- Purchase the title earn 20-times points than usual. Available during: Jul. 20th to 31st 2018(PDT)
Her father’s research project can only be completed with photographs of the frieze in the desert, and the only way she can get there is by joining Fraser Mallory’s survey expedition. However, there are two problems: her father and Fraser had a falling out with each other a long time ago, and Fraser never works with women. But there is a way to solve both problems at once—she’ll become “Corey” and pass herself off as a man!
|Reading terms||One-day rental / membership period|
Average Customer Review
Share This Book
©ROSEMARY CARTER / JUNKO MURATA
Your review has been published! It will take about 1 hour to show up on the page.
You can manage all your reviews in the past at your account.
Preview your review.
We have received your request of deleting this review.
It will take 24 hours to delete from the page.
- she's brave, he's okay 3
- JAB 06/17/2018
The heroine is a brave and fascinating woman in this story. She a top model who decides to rough it out in one of the harshest terrains in the world in order to photographs some ancient cave frescos, so her dad the geologist can study them. Personally, he would go himself but he's too old and has a strained relationship with the man in charge (the hero).The heroine offers herself but the father laughs it off because the hero won't allow the heroine to go because he has no respect for women and thinks they're pansies compared to the outdoors. I BEG YOUR PARDON!!!! Where the heck did you get the idea that women were pansies when it came to roughing it????!!! For a world wide known geologist, your education is sorely lacking when it comes to female figures in the geology world and any world that pertain to roughing it outdoors. Examples: this book was published in 1980, and there are a ton of excellent examples from over two centuries of women making contributions to scientific world. You have Gertude Bell who traveled all over Europe, Asia, and the Middle East, was considered a queen to the locals and fought for the preservation of relics and artifacts that should remain in their home nations. Then there's Marie Tharp, a geologist who worked in partnership with a man to create the first scientific map of the ocean floor. Then there's Sacagawea, who was a guide and interpreter for Lewis Clark, traveled across the rough and uncharted plain of the US, when she was pregnant, gave birth to a baby, and nursed on the road. These are just a few examples of women roughing it out in the wild or making huge contribution to the hero's geology department. So, where the heck does he get the right to say all that???? Happily, the heroine doesn't give up and undergoes a makeover to look like a man and be personally interviewed by the chauvinistic dunce of a hero. He gives his personal approval and they set off with three other guys (2 are nice & 1's a pig, probably there as support to the hero's jerky ways). The pig bullies and harasses the heroine and despite the hero saying that he's a good guy, I believe the nice guy 1 because he's just a prick throughout the entire book. In fact, a good example is when they accidently hit and kill a goat, the child herder starts crying and he yells at him. The heroine (still seen as a man) hugs the poor boy and comforts him, which attracts all the men who don't know what to do. They finally see that the heroine who's supposed to be a he is actually a she. The hero takes the heroine alone and it's an argument on what's the heroine's intentions. It's agreed upon that they keep going and the attitude from all the men changes who start treating the heroine like a lady (except the jerk because he becomes worse who tries to offer the heroine happy slap time. The other guys tell him to back off, which almost starts a fight but the hero breaks it off and has the heroine sleep in his tent in order to keep the peace. However, the hero doesn't make any snide comments or rude gestures to the heroine at all, in fact, he treats her the same as when she first started. So, the whole notion of him having no respect for women doesn't hold in this journey at all. The jerk still doesn't stop when the heroine comes back from a walk with one of the gentleman who was being a good new friend and he rudely asks if the gentleman was getting some. The heroine runs off then gets lost and just when the hero finds her, they fallen into a hole. As luck would have it, they find the cave mural that her father was looking for and they have the hero's camera on him. When they get back to camp, one of the gentleman expresses his attraction to her and she politely rejects and he takes it well. In fact, he still treats her the same as before. They make it back to civilization and the heroine gives the pictures of the mural to her father. Three weeks later, the hero appears with the exact location of where the fresco is and offers to take the heroine and her father on a trip there. Then the father leaves and the hero tells her that something totally unexpected happened to the him: he fell in love with the heroine. He never met a woman like her and wants her to be with him with for the rest of his life. The heroine accepts his proposal and we come to the end.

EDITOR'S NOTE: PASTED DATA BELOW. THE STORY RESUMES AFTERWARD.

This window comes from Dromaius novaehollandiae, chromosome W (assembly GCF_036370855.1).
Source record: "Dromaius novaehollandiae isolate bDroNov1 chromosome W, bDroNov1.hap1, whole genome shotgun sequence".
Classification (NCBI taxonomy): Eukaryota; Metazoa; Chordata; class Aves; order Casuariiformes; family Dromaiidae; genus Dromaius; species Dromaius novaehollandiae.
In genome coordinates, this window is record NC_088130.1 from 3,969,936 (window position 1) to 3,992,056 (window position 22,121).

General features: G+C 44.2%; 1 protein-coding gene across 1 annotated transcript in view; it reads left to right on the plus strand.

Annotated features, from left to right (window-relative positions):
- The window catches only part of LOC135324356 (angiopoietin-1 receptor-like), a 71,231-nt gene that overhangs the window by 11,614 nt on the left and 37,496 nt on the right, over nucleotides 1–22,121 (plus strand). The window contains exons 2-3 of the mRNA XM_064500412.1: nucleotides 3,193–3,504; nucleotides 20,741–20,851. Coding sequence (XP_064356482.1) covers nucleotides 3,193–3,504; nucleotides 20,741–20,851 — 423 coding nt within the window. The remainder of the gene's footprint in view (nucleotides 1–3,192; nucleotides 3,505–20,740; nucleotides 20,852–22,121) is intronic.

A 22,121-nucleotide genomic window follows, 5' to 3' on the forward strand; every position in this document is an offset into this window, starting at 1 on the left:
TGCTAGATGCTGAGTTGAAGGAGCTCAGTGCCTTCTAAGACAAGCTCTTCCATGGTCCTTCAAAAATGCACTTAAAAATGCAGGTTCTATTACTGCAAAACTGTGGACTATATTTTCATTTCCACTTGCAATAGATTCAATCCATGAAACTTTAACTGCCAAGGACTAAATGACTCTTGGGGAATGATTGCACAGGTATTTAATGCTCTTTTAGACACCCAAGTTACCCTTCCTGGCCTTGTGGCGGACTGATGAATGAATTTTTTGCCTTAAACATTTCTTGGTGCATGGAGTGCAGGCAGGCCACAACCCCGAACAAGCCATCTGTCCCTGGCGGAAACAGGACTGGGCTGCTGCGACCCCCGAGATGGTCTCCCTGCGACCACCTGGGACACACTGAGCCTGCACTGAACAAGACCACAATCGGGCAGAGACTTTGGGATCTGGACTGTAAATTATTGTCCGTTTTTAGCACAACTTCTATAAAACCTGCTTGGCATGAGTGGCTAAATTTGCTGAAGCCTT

- Thank you for your feedback! Was this review helpful to you? Yes No